Thursday, April 16, 2015

Habitat Study: What Do Animals Need?

Second grade is learning about what animals need in order to survive. We decided to experiment with using Minecraft as a way to explore more about that topic.

First, I created a guide for students to get started. I only included animals that are available in the 1.6.4 build 20 version we have running right now, but eventually I'd like to install the MoCreatures mod and give students many more choices. I wanted to include a research piece to tie this lesson more firmly into the curriculum, and I knew everyone could easily access PebbleGo to complete this part. I searched PebbleGo for each of these animals before putting them on the sheet so that nobody would be confused if the animal wasn't available.

We created our set of rules and expectations and reviewed them each time we met in the lab. Our project took three one-hour sessions. Most students stayed on-task, but a couple of students needed some reminders about the goal of the project: create a habitat that would enable your chosen animal to survive, and place signs around your area telling readers why you chose to build what you did. If you completed that part of the assignment, then you could make an environment that would not be a good habitat for your animal and explain why.

Reflections about this project:

  • I chose to use a pre-built world with individual building areas to keep students from getting in each other's way. I would do this again, but modify the spawn area to make it easier to get to your assigned work site.
  • I would use mods to make the project more intricate for older students, but this was a good introduction to Minecraft for 2nd graders. I think it would also work for 1st grade and maybe Kindergarten.
  • Having students sketch out their habitats with labels in a notebook before coming to the lab would yield better results. I had some kids who could not focus on the information part while in-game, so their projects would likely have been better quality with more work completed in-class. 
Check out some screenshots below:

Wednesday, April 8, 2015

Mining vs. Minecraft: Diamonds

Check out the infographic below. What a great tie-in to geology lessons going on right now in our school! I would love to see more of these made by students, comparing real-life geology to that in the Minecraft world.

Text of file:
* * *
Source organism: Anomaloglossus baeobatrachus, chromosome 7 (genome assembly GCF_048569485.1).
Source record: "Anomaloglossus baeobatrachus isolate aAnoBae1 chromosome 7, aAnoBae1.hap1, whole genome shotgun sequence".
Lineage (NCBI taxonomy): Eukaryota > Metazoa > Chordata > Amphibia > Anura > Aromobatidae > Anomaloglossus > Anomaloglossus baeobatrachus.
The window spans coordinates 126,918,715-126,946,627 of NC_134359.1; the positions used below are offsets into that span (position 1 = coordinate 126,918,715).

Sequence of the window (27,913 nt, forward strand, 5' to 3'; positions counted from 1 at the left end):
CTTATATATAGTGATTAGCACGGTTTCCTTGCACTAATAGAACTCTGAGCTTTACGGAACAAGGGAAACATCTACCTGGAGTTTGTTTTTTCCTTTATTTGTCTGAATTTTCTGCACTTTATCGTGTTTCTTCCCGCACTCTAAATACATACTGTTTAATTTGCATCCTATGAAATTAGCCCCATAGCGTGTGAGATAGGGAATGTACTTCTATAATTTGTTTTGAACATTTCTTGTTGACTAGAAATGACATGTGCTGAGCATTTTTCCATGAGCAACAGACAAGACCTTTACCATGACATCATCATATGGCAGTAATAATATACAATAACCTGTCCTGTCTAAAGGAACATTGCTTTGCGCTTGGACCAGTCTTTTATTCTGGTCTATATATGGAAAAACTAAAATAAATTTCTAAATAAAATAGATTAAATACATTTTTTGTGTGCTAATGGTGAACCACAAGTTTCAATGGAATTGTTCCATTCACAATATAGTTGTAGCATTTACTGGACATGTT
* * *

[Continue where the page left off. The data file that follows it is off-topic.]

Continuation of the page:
I'll be adding that to my list of future projects!

Mining Vs Minecraft - Diamond
Courtesy of: 911 Metallurgist

Monday, April 6, 2015

First Grade is Good to GO!

I met with Mrs. Hall's class for a second Minecraft session, and this time we focused entirely on learning the controls for Creative mode. The project we are beginning soon will be made in creative mode, so it was necessary that everyone be comfortable moving around and placing blocks.

First we met on the floor like always, and we discussed our rules. Everybody agreed that they were still applicable, and we didn't need to make any modifications. I demonstrated a couple of important things to know, like how to fly up and down and how to choose a block from the Creative inventory. We also discussed the answers to a few questions the class had written after our first meeting. These were the questions:

 How do you send messages to your friends?

 How do you dig?

 Do we need villagers in our city?

 How do you get a block and put it in your backpack or hand?

 How do you teleport yourself?

 How do you see yourself?

 How do you drink potions?

 Can you have animals in the city? (cows, ducks, pigs)

 If you want to make a building can you add a cave on top to make it have more details?

Many of the questions were answered by the resident 1st grade Minecraft experts. I couldn't remember how to see yourself, so that was a good opportunity to let the students take the lead. I told them that we would all have to figure it out together!

We got the students logged in to the server. I chose to use this map from the world library, because it would give each student a space to work without having to worry about other kids building right next to them. (Eventually I'd like to modify this map to make it easier for kids to find their own areas, using portals or teleportation stations or something - I'm still thinking about this)

The challenge today was for the students to build a house. This usually works well for a first challenge because it allows each person to challenge themselves based on their abilities (and I talked about this to the kids before we left the carpet). The kids who already know how to play Minecraft can build elaborate structures, while those who are just learning can feel accomplished with making four walls and a door.

The students did a great job working hard to make their structures. I think they are ready to begin our math project - Block City! Look for more information on that one soon!